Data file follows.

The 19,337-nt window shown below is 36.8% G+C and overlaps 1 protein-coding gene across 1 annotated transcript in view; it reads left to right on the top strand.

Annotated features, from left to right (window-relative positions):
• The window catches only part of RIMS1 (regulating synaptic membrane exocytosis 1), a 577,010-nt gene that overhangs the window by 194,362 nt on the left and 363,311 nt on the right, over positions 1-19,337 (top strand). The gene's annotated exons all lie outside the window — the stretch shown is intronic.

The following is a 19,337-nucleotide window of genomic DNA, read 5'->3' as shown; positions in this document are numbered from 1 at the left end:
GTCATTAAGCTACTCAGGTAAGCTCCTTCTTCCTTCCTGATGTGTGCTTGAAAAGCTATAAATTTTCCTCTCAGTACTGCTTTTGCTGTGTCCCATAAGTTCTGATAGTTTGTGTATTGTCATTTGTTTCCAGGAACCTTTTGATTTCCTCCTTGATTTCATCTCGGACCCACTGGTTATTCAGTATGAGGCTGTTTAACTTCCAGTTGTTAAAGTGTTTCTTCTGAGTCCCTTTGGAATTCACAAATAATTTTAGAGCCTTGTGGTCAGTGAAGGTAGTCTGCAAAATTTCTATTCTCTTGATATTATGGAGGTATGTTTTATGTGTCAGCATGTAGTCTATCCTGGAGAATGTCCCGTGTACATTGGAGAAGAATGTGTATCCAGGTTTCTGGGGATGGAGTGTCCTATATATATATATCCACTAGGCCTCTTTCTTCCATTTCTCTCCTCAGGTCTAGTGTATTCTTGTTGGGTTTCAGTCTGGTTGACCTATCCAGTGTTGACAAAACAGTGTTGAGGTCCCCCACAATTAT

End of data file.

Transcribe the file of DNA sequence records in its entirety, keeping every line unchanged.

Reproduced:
The 19,337-nt window shown below is 36.8% G+C and overlaps 1 protein-coding gene across 1 annotated transcript in view; it reads left to right on the top strand.

Annotated features, from left to right (window-relative positions):
• The window catches only part of RIMS1 (regulating synaptic membrane exocytosis 1), a 577,010-nt gene that overhangs the window by 194,362 nt on the left and 363,311 nt on the right, over positions 1-19,337 (top strand). The gene's annotated exons all lie outside the window — the stretch shown is intronic.

The following is a 19,337-nucleotide window of genomic DNA, read 5'->3' as shown; positions in this document are numbered from 1 at the left end:
GTCATTAAGCTACTCAGGTAAGCTCCTTCTTCCTTCCTGATGTGTGCTTGAAAAGCTATAAATTTTCCTCTCAGTACTGCTTTTGCTGTGTCCCATAAGTTCTGATAGTTTGTGTATTGTCATTTGTTTCCAGGAACCTTTTGATTTCCTCCTTGATTTCATCTCGGACCCACTGGTTATTCAGTATGAGGCTGTTTAACTTCCAGTTGTTAAAGTGTTTCTTCTGAGTCCCTTTGGAATTCACAAATAATTTTAGAGCCTTGTGGTCAGTGAAGGTAGTCTGCAAAATTTCTATTCTCTTGATATTATGGAGGTATGTTTTATGTGTCAGCATGTAGTCTATCCTGGAGAATGTCCCGTGTACATTGGAGAAGAATGTGTATCCAGGTTTCTGGGGATGGAGTGTCCTATATATATATATCCACTAGGCCTCTTTCTTCCATTTCTCTCCTCAGGTCTAGTGTATTCTTGTTGGGTTTCAGTCTGGTTGACCTATCCAGTGTTGACAAAACAGTGTTGAGGTCCCCCACAATTAT